FTSE 100 companies still failing to increase ethnic diversity leadership: Britain’s top businesses must do more than just talk about change
19th July 2018 5 minutes read
This year Green Park launched our first ever Third Sector Leadership 2,000, a review of the ethno-cultural and gender diversity of the most senior leaders in the UK’s largest charities.
To ensure the report adds genuine value and makes the move towards a more diverse sector easier to achieve, we have included insight and interviews with senior leaders within the Sector:
By most measures we are incredibly diverse at DSC. In the 17 years that I have been the CEO, I estimate that we have had staff members working for us who are either natives of, or claim heritage from, over 30 different countries, from places as far away as Iran and Iraq to places somewhat closer to home such as Iceland and Spain. We have had folk who are differently abled and folk who bravely face the challenges of mental health issues.We have had people from around seven different religions and lots with no faith. We have had folk from BME communities and from the LGBT community. Our oldest staff member is over 70 and our youngest just turned 22. When you visit DSC when all our staff are together, it most definitely feels rich in diversity and variety of backgrounds, ages, education and, inevitably, opinions.
I’ve been thinking about why when so many organisations struggle with diversity, we appear to do so well at DSC? Thinking about it for this report, it is true to say that our overall mix is wonderfully diverse but in all honesty, I have to admit that this diversity varies between departments and over time. For example, you could argue that we are less diverse in our Liverpool office, where our research team are based, than we are in our London office, where most of the other departments are. We currently have more men than women on our leadership team, although this is a recent phenomenon – up until about two years ago the leadership team was usually dominated by women. But in other respects we do have diversity in that team. We have departments where every member of staff is from the BME community and some where they are all women. And like most charities we’re very conscious that although our Board is reflective of our stakeholders and has a good male/female ratio we are arguably less representative of other sections of the community we serve.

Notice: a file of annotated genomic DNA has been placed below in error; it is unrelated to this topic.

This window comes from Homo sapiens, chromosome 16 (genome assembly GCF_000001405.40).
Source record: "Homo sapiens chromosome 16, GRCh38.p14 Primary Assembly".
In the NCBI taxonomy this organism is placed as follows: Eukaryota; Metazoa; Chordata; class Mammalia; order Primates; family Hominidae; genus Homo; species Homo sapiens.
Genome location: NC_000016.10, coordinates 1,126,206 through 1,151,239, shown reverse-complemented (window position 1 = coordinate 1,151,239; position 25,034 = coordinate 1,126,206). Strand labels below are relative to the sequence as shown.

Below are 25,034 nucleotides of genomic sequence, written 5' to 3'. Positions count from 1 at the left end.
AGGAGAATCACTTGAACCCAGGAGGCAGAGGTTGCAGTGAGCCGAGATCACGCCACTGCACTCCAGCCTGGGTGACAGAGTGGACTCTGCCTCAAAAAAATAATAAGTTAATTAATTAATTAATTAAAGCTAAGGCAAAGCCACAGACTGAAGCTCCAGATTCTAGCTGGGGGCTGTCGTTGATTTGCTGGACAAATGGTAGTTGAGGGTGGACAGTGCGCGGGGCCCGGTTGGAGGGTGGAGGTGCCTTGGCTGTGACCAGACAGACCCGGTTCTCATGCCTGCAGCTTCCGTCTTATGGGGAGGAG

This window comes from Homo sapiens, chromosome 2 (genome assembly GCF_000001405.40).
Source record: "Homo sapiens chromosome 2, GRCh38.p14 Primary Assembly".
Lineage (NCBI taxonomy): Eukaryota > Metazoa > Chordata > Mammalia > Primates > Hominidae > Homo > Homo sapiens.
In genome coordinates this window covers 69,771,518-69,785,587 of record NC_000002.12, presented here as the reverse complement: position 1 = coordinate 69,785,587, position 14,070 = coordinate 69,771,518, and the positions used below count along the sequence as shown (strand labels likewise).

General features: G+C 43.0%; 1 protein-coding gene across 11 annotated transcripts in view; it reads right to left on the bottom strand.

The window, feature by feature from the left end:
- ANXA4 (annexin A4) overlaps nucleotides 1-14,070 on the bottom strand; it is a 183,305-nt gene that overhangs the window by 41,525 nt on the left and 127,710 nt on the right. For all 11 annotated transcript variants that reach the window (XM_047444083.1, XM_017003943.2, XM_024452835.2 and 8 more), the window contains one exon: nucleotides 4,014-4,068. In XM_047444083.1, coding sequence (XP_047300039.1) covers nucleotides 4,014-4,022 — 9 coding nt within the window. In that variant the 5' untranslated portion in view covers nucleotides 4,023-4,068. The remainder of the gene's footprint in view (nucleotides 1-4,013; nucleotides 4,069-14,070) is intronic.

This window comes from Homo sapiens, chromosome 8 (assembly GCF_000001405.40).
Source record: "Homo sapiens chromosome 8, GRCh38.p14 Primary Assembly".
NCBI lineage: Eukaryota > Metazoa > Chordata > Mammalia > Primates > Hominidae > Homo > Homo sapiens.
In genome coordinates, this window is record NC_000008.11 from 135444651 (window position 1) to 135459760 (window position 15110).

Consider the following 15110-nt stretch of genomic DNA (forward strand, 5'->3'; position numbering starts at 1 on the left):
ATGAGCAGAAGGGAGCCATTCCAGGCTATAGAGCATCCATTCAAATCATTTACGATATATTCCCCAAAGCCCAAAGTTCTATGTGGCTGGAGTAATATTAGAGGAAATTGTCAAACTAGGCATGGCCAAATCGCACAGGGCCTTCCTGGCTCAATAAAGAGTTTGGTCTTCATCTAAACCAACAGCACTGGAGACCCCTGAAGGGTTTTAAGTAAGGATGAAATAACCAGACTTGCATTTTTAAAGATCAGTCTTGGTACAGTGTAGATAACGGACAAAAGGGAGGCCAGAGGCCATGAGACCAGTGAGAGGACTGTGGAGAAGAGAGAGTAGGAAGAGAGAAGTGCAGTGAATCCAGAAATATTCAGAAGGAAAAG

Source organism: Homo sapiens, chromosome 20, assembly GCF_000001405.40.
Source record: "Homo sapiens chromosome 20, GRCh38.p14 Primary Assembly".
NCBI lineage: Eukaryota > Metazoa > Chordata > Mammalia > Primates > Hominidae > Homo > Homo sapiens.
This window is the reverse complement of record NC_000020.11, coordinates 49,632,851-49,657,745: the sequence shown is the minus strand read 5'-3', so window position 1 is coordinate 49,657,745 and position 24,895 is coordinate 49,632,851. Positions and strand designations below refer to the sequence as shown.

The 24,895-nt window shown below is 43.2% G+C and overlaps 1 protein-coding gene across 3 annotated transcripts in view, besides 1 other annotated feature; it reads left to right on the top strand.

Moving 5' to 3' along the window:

Of course, there are a number of quite fixed factors affecting the diversity of our organisation. The bulk of DSC’s staff are London based and London itself is a rich mix of diverse folk so there is a wider pool to call upon when recruiting. Geography is of course a factor, for good and bad, for lots of charities – if you’re based in the South West being representative of the community you serve is probably going to mean that it is harder to recruit BME folk to your Board. But that doesn’t mean you can’t be reflective of other forms of diversity.
We’re also quite small. With fewer than 40 full time staff, and some of our teams only having two or three people in them, it’s easy for parts of the organisation to be, or appear to be, less diverse than others. For a short period in the summer for example, our marketing team was 50% Spanish. Also, after a couple of recent personnel changes, we noticed that our leadership team had shifted from being dominated by women to having a higher proportion of men. This was a matter of accident not design. But we looked into it to be sure that we weren’t inadvertently favouring men. And I’m glad to say that with my maths hat it makes sense because truly random distribution does exhibit in clusters.